The feminine qualities of compassion and cooperation, in which women excel, are more in tune with the rapid evolution of the planet’s consciousness than the aggressive, competitive qualities of men. The world’s consciousness has changed a great deal in the last hundred years. In 1916, war was the default method of solving disputes between nations. Today, one hundred years later, civilized people consider war an aberration. Once the current crop of old men who run the planet die off, the more enlightened generations taking their place will be increasingly less likely to send other people’s children to their deaths on the battlefield. The old men who disproportionately fill our governments and corporate boardrooms grew up in a milieu of male supremacy. They believe that humanity is destined to continue the racist, sexist, nationalistic culture of their fathers, one of “might makes right” and “the survival of the fittest.” In that old, dying culture, it made sense that women would take a second-class position. Fortunately, women, and a few men, have embraced compassion as the default approach to people unlike themselves.
The title of this blog post is intended to get the reader’s attention, but the truth is that, while the primary motivations of women are superior to those of men, in other ways the sexes are equal, spiritually, emotionally, and intellectually. The differences that remain today are the result of defective education. Today, many girls are being educated to be the equals of men, but most cultures continue to allow boys to grow up thinking they are little princes who can do no wrong, even when they suppress or abuse women.
The two sexes are the two wings of the bird of humanity, one that will not soar until both wings, though different, are equally strong. Women are superior in some ways while men are superior in others. Neither exists without the other, so to argue strongly for either sex is neither scientifically accurate nor helpful.
Why do so many people see women as inferior?
From a spiritual and social perspective, women have been the genesis of most of the good in humanity for the last ten thousand years while men have mostly been causing wars and building monuments to themselves. True, men have invented some helpful devices and improved our understanding of science, but their bad behavior outweighs the good.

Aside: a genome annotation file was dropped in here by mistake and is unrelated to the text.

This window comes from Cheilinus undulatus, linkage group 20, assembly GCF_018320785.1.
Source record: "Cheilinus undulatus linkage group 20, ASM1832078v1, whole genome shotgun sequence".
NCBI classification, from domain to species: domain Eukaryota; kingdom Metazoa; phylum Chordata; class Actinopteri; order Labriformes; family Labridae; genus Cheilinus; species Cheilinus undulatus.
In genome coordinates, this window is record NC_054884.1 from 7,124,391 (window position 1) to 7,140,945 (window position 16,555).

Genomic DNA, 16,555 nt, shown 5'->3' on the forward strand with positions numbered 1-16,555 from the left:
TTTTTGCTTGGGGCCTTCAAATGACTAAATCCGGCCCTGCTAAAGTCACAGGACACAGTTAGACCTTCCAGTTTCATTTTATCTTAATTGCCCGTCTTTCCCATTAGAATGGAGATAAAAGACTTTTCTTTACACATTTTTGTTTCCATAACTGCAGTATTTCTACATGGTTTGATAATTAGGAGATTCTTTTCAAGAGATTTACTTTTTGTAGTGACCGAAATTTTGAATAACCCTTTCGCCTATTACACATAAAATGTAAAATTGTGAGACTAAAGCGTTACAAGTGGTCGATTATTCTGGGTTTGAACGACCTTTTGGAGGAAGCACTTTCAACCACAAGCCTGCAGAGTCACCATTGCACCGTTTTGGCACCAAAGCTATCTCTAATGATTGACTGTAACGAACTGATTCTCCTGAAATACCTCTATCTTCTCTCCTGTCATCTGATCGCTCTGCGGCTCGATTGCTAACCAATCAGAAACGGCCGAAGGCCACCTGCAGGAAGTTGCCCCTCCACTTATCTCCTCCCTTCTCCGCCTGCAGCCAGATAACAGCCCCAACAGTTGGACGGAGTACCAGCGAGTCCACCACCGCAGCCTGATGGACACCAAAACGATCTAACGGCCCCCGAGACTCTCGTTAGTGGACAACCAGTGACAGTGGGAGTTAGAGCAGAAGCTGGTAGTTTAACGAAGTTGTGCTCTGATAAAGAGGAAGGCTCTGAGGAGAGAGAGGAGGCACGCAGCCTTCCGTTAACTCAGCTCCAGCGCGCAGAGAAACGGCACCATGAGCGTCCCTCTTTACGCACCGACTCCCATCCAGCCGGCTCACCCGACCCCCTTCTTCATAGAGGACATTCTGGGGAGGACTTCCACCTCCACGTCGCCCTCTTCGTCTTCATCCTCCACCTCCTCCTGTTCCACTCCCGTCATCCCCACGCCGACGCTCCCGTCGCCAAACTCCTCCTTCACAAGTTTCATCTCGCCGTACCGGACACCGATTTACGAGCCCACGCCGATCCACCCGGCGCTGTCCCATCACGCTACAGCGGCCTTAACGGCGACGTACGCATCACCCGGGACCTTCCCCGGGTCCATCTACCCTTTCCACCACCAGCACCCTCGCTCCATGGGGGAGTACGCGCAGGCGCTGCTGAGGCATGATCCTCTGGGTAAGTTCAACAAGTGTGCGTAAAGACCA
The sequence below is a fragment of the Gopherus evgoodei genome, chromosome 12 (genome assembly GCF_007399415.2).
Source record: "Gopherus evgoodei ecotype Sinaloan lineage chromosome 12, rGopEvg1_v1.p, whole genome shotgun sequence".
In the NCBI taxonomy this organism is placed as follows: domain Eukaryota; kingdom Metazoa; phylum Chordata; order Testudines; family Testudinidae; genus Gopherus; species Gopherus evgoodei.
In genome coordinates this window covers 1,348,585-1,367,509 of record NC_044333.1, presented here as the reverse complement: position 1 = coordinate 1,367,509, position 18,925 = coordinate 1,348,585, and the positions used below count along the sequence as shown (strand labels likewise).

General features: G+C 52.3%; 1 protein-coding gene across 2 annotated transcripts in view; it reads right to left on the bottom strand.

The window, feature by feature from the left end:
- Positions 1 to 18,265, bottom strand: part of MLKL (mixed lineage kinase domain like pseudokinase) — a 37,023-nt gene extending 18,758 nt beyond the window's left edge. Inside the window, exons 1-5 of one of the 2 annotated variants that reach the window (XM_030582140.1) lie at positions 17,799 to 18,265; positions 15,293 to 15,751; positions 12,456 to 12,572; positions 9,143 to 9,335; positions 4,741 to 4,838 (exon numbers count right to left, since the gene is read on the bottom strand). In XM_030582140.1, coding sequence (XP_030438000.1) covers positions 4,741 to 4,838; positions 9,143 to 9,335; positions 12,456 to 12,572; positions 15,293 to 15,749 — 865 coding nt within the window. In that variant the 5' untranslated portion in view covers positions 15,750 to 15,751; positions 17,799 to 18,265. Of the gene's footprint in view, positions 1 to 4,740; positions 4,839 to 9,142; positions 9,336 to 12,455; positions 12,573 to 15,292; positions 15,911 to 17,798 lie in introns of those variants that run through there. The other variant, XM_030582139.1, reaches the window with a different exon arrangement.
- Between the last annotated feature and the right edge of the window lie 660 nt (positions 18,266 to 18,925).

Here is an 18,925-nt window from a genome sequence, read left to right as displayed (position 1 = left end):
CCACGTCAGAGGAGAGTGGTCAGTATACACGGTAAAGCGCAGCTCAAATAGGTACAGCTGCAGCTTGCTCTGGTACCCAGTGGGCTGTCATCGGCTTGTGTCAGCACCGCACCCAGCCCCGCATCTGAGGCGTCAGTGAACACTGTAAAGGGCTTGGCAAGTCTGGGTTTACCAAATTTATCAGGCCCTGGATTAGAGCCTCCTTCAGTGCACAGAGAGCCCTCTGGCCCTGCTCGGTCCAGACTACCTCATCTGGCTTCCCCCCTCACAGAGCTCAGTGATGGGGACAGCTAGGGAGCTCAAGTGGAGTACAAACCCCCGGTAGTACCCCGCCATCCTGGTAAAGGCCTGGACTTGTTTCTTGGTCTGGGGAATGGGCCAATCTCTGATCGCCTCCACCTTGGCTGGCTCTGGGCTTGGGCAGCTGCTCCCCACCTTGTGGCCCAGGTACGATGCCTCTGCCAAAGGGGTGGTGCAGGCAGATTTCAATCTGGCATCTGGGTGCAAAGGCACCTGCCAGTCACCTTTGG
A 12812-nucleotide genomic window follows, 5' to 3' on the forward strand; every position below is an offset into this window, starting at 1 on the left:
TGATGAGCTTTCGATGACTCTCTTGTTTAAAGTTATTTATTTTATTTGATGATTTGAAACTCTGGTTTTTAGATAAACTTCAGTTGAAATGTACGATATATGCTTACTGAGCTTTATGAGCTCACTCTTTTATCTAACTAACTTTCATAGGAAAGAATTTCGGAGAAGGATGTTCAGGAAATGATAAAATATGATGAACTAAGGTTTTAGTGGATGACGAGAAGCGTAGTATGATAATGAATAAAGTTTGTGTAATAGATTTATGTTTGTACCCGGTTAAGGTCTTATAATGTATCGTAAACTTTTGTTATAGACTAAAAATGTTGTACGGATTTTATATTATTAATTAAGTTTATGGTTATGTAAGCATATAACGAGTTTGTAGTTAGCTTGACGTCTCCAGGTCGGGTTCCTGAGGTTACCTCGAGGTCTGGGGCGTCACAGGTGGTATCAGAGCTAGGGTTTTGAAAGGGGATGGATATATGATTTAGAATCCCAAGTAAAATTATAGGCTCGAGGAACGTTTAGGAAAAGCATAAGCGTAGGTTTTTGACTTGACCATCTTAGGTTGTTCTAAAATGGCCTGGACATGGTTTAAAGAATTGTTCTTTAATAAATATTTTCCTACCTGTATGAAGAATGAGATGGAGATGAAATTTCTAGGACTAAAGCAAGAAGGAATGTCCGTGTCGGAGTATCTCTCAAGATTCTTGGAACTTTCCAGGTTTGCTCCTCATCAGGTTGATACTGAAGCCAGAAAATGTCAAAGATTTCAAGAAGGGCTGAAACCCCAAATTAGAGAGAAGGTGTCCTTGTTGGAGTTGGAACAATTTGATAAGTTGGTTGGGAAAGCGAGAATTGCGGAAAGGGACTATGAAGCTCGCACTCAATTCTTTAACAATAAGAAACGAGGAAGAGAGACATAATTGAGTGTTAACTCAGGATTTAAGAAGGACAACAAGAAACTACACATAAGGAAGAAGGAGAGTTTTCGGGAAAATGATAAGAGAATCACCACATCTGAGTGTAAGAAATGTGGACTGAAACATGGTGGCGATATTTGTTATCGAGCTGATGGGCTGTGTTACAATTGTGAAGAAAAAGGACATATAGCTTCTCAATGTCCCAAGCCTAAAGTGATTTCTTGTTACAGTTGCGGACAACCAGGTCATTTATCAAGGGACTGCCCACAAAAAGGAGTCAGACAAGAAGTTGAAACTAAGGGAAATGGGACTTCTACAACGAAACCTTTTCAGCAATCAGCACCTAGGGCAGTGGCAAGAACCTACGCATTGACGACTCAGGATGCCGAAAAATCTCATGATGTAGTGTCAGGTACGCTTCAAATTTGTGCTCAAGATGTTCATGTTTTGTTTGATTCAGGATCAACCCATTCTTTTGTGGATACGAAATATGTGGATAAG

Men have vigorously maintained the milieu of male superiority which began, one might suppose, in prehistory when a man’s physical strength was important, enabling him to feed and protect his family. This milieu became ingrained in the consciousness of both men and women, then morphed into a cultural hatred of women who were believed to be an evil influence that drove virtuous men to sinful acts. In males, this hatred manifested itself as a false sense of superiority while, for females, it produced abuse, poor self-esteem and hopelessness. Today, when we allow it to do so, this milieu colors our perceptions and our reactions. If you look through a colored glass long enough, it becomes invisible; you think you are seeing reality rather than distorted colors. For many women and men, their perceived reality is a world in which the feminine qualities of cooperation and compassion are seen through the lens of male superiority.
Regarding the first point, women have been mostly invisible in history. Because they were regarded as cattle, no one recorded their vital roles as mothers, spiritual guides and educators, instilling virtues in their daughters and sons, even their communities. It is easy to ignore their gentle but primal influence, especially if one has accepted male superiority as an undeniable fact, and accumulating wealth as the only criteria by which to measure progress. While we may unfairly blame our mothers for all our phobias and neuroses, whatever compassion any of us are able to manifest is likely a result of our mother’s influence and that of our female ancestors going back over the centuries. Our mothers demonstrated compassion throughout our early years, through our potty-training, and our “terrible twos.” Compassion is underrated in most cultures, yet it may be the one criteria by which we can measure the efflorescence of the approaching world enlightenment.
If we remove the male-superiority-tinted glasses through which we have been viewing our world and its history, the earlier contributions of women appear more significant. Without the distortion of those glasses, the spiritual growth of humanity comes into focus. We see a better planet, one that is growing toward peace and prosperity for all humanity.
Thanks for reading,